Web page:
Will cyber-collars have any lasting effect?
Many Kiwis are likely to be celebrating reports that United States authorities have identified 17 Indian and US residents they believe to be responsible for the epidemic of fake "tech support" phone calls.
OPINION: Those are ones where someone with a heavy Indian accent calls you at dinner-time, pretending to be from Microsoft, claiming there is something wrong with your computer.
An Information Week report said authorities in Australia, Canada and Britain and Microsoft had all assisted with the crackdown, which has so far seen a US judge seize the assets of 14 businesses.
Time to forget Kim Dotcom for a moment and salute the stars and stripes.
Though the fraud targeted English-speaking countries around the world and - one suspects - a disproportionate number of us trusting New Zealanders, there was no mention of any contribution from Godzone unfortunately.
The belated breakthrough came as 600 ministers, officials and experts from around the world, including New Zealand Communications Minister Amy Adams, gathered in Budapest for a Cyberspace conference - what looks to be shaping up as another talk shop on cybercrime.
Adams was in good company sandwiched between a video-appearance by US secretary of state Hilary Clinton and Japanese deputy foreign minister Ryuji Yamane.
But the inevitable reality of these massive international conferences is that unless officials have nutted out something meaningful in advance for governments to ratify - which on this occasion it appears they haven't - they wrap up with some wishy-washy declaration paving the way for the next such meeting.
So far, British foreign secretary William Hague has helpfully told the conference "it has never been easier to be a cybercriminal than it is today". More constructively, he announced Britain had set aside £2 million a year for a Centre for Global Cyber-Security Capacity Building that would help poorer countries improve the security and resilience of their cyberspace.
China has been stressing the importance of "national sovereignty" and the "double-edgedness" of free speech on the internet. According to The Hindu, Indian communications minister Sachin Pilot's message is that India will get its house in order and put in place a comprehensive cyber security strategy.
"India is taking a far more nuanced position on the issues of cyber security and enhanced cooperation than in the past. We wish to cooperate with international governments at one level through a formal enhanced cooperation process while simultaneously involving other crucial stakeholders in the discussion," he told the newspaper enigmatically before boarding his flight to Budapest.
No - from the conference programme it doesn't look like anyone from the Nigerian government was planning to step up to the podium in Budapest, which illustrates the limitations of such conferences in a nutshell.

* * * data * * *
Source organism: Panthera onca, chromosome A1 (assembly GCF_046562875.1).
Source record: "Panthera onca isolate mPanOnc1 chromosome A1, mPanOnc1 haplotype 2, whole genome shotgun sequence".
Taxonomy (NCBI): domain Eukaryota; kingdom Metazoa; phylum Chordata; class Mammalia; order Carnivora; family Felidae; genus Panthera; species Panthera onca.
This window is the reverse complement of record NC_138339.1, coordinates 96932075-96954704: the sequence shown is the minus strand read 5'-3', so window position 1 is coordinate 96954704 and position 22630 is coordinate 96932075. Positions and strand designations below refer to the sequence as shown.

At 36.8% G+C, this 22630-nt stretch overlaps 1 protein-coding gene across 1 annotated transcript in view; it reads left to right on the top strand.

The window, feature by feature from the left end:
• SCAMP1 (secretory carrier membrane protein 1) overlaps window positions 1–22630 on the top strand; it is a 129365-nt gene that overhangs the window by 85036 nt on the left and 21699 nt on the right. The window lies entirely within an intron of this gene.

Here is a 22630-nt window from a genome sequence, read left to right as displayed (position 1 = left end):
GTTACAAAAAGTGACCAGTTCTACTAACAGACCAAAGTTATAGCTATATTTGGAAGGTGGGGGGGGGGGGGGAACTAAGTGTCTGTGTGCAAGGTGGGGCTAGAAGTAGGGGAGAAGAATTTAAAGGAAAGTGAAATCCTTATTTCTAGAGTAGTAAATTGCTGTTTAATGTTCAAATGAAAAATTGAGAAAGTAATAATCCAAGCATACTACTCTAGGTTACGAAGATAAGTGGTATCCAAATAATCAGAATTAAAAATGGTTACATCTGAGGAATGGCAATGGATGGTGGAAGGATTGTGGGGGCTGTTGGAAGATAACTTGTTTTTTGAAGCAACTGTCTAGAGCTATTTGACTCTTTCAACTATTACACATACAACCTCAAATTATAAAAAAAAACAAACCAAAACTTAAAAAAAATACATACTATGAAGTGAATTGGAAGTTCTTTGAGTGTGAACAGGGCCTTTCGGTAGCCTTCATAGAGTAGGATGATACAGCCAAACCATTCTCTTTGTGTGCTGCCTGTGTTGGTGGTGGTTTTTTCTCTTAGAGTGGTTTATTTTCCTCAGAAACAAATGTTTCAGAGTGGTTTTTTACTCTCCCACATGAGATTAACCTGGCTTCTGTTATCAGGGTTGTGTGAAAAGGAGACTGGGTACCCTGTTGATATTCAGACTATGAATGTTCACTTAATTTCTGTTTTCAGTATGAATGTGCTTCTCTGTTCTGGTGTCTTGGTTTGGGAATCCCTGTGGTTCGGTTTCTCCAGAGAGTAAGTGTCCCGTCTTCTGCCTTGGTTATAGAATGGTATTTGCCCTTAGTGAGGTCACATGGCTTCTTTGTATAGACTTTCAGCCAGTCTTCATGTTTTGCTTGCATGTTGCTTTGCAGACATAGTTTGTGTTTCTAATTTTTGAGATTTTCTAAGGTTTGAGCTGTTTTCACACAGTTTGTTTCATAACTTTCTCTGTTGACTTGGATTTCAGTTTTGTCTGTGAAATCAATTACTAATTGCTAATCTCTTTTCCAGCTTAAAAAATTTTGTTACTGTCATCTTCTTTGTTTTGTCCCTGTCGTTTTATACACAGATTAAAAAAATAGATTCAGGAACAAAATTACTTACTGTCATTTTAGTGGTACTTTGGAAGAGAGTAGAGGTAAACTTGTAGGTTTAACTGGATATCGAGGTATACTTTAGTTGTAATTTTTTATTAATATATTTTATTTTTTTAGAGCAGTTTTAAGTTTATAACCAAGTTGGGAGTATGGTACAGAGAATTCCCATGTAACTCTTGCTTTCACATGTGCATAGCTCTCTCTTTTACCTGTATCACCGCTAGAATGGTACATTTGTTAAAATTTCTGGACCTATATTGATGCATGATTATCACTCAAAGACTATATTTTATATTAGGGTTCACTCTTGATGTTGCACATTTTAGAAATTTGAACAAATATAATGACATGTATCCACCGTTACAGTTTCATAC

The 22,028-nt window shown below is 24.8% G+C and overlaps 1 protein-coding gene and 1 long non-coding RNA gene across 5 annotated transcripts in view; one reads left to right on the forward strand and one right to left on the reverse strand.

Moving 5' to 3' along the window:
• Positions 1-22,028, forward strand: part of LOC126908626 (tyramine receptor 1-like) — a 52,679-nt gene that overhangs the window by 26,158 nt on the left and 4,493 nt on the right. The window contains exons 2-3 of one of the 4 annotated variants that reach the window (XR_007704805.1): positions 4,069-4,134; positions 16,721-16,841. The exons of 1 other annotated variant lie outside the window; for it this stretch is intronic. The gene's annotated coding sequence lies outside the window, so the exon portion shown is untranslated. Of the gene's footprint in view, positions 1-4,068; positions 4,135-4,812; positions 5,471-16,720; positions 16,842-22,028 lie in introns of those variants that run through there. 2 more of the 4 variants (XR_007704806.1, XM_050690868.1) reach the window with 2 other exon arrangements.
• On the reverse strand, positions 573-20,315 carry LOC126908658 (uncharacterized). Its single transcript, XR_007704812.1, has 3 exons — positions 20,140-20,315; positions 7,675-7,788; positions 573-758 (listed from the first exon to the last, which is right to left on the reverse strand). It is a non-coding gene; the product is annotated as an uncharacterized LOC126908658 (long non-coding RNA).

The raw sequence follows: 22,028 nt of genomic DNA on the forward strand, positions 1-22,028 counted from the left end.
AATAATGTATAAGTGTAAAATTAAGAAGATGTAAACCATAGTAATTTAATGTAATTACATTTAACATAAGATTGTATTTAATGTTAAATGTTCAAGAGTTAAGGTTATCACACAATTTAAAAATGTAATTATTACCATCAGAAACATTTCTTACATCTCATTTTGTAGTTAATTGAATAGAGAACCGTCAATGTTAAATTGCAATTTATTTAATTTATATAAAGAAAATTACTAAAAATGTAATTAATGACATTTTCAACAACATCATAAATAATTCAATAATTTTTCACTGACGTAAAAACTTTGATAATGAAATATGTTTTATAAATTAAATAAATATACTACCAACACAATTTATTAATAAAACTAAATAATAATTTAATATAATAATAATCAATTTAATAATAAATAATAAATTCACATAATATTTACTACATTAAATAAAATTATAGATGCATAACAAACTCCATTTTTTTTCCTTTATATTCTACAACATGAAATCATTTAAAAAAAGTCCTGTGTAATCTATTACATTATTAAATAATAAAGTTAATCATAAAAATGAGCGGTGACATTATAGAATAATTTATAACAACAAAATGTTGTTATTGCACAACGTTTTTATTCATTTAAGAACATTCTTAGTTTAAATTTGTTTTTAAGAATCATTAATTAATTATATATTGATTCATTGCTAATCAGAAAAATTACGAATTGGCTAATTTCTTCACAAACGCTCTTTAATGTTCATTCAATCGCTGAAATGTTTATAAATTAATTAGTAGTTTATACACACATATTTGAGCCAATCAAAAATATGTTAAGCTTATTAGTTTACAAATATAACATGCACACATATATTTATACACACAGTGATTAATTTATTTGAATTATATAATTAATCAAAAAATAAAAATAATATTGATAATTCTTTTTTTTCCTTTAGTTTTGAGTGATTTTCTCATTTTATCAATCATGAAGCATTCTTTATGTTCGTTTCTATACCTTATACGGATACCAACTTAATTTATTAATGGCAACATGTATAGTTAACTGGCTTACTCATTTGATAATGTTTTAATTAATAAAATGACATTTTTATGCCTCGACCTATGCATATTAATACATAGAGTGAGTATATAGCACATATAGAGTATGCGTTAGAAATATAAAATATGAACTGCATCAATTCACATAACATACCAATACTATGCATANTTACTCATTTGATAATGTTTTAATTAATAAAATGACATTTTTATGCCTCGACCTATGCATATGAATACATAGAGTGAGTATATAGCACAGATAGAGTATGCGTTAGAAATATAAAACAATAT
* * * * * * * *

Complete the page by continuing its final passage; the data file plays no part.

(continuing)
Whether you are a hawk on law and order or a squishy liberal, there is no denying there are a couple of aggravating elements to cyber-fraud.
First is its sheer inefficiency; the inconvenience it causes relative to the fairly meagre gains netted by perpetrators makes many forms of cybercrime particularly antisocial.
Just about everyone in New Zealand appears to have received at least one phone call from the tech-support fraudsters but Consumer Affairs estimated they had swindled $10m last year - and that was a "very good" fraud. Phishing attacks clog up inboxes and internet providers' networks, necessitating filtering and crashing email services, but reported losses to such frauds were just $87,000 last year.
Lower Hutt law firm Buckett Law and Auckland public relations agency Baldwins have had their Twitter accounts hacked in the past few days. The accounts were used to send out baiting texts designed to trick others into visiting sites that compromised their own Twitter accounts. Presumably there is some money to be made to be somewhere down the line, but it probably pales into insignificance compared with the nuisance caused.
The second aggravating factor is that many of the large scale frauds appear to be run by organised criminal groups in third world countries. So it is hard to imagine the proceeds of such crimes are being put to pleasant uses. This isn't Robin Hood or The Great Train Robbery.
So what to do?
The easy option is to label frauds as "scams" and hope most of the problems can be mitigated by campaigns to raise public awareness and prevent people becoming victims.
Tracking down the people behind internet frauds such as the tech-support frauds is hard graft and by the time perpetrators are identified they will already have inflicted a lot of the inconvenience, but such enforcement activity may well act as a meaningful deterrent.
Bigger gains may be possible through processes and prevention - putting in place checks and balances in the financial system that make it harder to shift the proceeds of fraud quickly and anonymously around the world, or that make it more difficult for people to anonymously obtain the cheap international internet phone numbers used for the likes of the tech-support frauds.
Would a 24-hour delay on Western Union transfers out of New Zealand that gave banks time to discover and track frauds or a few more controls on Skype be a worthwhile price to pay perhaps? Hopefully, Amy Adams will have some ideas on her return from Budapest.